About This Chapter
Developmental Theories of Crime - Chapter Summary
Our instructors cover some of the developmental theories associated with crime in these engaging lessons. These include Glueck's theory of juvenile delinquency and social development theories in human development and growth. Even the toughest topics can be mastered by working at your own pace through our text and video lessons. The accompanying multiple-choice quizzes are a great way to assess your knowledge. If you struggle with any of the lessons, our instructors are happy to answer your questions. This chapter is designed to help you:
- Describe theories of social development in human growth
- Exhibit knowledge of Glueck's theory of juvenile delinquency
- Discuss the age-graded theory by Sampson and Laub
- Explain how the differential coercion theory applies to crime
- Outline the control balance theory by Charles Tittle
- Illustrate how developmental theories shape policy
1. Social Development Theories in Human Growth and Development
There are various theories on the social development of children. In this lesson, we will follow Sally as she meets with different psychologists, learning and differentiating between three of the most popular theories: psychoanalytic, social learning and attachment.
2. Gluecks' Theory of Juvenile Delinquency
In this lesson, you'll learn about the Gluecks' theory of juvenile delinquency. We'll discuss their groundbreaking study and which factors can best predict juvenile delinquency.
3. Sampson & Laub's Age-Graded Theory
Explore Sampson and Laub's age-graded theory, and learn about the academic research it's based on. Get insight into the theory's meaning to criminology as a whole so you can better understand factors that affect the committing of adolescent and adult crimes.
4. Differential Coercion Theory & Crime
Have you ever wondered what leads some people towards a life of crime, while others may never break a major law? This lesson will explain differential coercion theory, any related terms, the various factors involved, and its relationship to offending.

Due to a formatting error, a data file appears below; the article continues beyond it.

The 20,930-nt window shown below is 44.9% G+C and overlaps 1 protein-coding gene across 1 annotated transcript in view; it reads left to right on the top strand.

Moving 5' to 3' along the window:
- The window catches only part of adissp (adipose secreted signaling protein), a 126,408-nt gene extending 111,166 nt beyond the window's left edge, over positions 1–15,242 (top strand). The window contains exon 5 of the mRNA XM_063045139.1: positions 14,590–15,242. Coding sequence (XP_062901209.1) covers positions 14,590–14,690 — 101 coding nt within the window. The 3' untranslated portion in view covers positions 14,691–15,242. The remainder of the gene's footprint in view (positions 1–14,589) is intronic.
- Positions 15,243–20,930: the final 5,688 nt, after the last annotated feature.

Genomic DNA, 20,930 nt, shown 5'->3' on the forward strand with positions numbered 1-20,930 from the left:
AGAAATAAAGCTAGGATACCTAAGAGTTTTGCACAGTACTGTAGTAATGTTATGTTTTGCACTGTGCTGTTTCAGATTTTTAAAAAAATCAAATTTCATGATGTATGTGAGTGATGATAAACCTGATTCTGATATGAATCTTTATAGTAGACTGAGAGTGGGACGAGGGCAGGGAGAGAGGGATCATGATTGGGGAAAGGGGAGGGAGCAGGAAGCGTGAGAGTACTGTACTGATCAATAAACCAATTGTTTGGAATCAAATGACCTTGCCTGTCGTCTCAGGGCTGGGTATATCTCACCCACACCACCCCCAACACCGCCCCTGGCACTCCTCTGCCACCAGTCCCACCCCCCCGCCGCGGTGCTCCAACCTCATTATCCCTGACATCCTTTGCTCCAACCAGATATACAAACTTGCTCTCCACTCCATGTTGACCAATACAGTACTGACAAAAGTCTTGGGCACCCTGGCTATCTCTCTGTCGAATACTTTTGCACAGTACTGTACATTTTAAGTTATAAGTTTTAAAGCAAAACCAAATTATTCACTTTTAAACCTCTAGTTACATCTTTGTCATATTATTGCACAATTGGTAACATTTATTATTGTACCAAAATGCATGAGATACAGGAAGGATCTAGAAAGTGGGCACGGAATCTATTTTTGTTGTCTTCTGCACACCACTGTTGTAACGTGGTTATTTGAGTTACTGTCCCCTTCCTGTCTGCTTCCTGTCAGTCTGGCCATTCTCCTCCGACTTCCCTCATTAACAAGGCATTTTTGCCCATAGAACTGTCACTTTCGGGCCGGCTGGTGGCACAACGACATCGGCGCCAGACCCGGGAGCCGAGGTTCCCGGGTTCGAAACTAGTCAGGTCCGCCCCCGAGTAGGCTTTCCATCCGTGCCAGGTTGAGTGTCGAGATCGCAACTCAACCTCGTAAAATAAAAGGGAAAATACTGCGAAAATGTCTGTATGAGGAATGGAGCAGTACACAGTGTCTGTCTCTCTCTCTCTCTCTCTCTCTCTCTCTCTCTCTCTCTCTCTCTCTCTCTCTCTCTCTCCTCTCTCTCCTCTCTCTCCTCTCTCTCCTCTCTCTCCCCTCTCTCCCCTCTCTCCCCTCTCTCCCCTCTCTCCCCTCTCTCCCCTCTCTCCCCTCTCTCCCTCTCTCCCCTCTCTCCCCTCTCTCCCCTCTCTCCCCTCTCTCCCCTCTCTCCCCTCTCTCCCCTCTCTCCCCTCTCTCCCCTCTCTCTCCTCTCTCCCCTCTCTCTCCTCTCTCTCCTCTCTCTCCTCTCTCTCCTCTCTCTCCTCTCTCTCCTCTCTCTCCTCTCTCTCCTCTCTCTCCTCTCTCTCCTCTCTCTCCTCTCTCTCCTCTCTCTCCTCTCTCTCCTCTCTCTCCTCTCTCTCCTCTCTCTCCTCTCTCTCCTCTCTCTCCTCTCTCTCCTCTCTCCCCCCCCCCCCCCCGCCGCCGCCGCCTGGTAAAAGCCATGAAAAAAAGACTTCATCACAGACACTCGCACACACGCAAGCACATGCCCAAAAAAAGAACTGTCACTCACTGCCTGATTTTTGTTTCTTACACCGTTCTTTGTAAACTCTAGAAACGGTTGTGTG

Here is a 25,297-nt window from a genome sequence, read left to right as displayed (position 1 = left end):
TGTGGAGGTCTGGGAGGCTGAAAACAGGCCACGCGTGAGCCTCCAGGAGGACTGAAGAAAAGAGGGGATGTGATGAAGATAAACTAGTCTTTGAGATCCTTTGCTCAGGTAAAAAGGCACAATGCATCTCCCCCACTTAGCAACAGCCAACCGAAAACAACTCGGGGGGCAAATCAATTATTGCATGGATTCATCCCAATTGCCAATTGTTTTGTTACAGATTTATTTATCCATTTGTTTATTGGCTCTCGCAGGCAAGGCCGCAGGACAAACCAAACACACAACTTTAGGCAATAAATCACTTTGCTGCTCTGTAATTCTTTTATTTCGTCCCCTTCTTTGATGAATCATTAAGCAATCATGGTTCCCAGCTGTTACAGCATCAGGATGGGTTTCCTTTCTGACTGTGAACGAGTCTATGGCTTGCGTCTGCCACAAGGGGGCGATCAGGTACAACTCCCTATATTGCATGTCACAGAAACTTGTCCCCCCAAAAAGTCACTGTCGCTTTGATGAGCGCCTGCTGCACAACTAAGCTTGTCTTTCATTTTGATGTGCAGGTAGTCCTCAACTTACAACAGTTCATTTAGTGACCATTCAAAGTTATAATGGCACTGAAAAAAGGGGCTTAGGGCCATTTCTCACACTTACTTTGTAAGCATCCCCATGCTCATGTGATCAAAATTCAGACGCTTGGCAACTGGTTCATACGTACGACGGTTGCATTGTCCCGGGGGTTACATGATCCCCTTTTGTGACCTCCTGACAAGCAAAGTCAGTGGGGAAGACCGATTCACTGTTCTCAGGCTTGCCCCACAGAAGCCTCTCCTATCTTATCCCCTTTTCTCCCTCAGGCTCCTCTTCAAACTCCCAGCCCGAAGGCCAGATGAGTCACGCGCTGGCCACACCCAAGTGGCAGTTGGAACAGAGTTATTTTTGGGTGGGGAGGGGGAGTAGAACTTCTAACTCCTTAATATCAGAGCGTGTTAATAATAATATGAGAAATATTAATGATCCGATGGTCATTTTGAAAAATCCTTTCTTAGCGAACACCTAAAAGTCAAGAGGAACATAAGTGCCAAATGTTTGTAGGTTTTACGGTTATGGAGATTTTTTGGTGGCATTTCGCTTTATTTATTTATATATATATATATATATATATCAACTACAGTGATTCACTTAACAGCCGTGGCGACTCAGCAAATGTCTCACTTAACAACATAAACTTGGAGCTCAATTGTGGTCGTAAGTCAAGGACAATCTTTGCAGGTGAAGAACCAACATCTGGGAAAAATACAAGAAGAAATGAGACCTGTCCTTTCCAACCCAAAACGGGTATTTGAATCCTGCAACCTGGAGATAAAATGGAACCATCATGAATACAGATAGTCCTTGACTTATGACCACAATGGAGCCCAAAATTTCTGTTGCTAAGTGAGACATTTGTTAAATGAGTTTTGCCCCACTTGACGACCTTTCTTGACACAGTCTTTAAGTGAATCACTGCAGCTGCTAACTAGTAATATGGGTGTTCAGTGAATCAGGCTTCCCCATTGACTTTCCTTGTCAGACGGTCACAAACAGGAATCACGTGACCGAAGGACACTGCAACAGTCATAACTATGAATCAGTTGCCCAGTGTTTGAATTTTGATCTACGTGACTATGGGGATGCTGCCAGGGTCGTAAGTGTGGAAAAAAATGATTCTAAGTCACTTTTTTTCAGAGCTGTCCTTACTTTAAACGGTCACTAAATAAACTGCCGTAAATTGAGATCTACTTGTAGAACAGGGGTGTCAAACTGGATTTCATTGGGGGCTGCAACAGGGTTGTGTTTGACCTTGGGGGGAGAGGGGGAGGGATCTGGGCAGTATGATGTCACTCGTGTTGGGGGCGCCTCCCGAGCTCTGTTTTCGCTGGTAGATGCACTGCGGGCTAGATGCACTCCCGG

5. Tittle's Control Balance Theory
In this lesson, you will learn about Tittle's control balance theory and how a person's surroundings can influence behavior. You'll also learn how this theory explains criminal behavior.
6. How Policy is Shaped by Developmental Theories
The study of criminology has many theories to explain criminal behavior. In the lesson, we'll learn what the developmental theories are and how they help shape criminal justice policy.
Earning College Credit
Did you know… We have over 200 college courses that prepare you to earn credit by exam that is accepted by over 1,500 colleges and universities. You can test out of the first two years of college and save thousands off your degree. Anyone can earn credit-by-exam regardless of age or education level.
To learn more, visit our Earning Credit Page
Transferring credit to the school of your choice
Not sure what college you want to attend yet? Study.com has thousands of articles about every imaginable degree, area of study and career path that can help you find the school that's right for you.
Other chapters within the Criminal Justice 104: Introduction to Criminology course
- Intro to Criminology
- Crime Categories, Characteristics & Elements
- Measuring Crime through Criminal Justice Research
- Crime Patterns & Trends
- Victimization in Criminal Justice
- Rational Choice & Trait Theories in Criminology
- Social Structure & Social Process Theories in Criminology
- Social Conflict Theories & Restorative Justice
- Overview of Violent Crime
- Types of Murder
- Types of Sex Crimes
- Basics of Property Crime
- Economic & Public Order Crimes
- Crimes of Moral Turpitude
- Political Crime & Terrorism
- Understanding Cyber Crime
- American Criminal Justice Systems
- Law Enforcement in America
- Punishment & Corrections
- Studying for Criminal Justice 104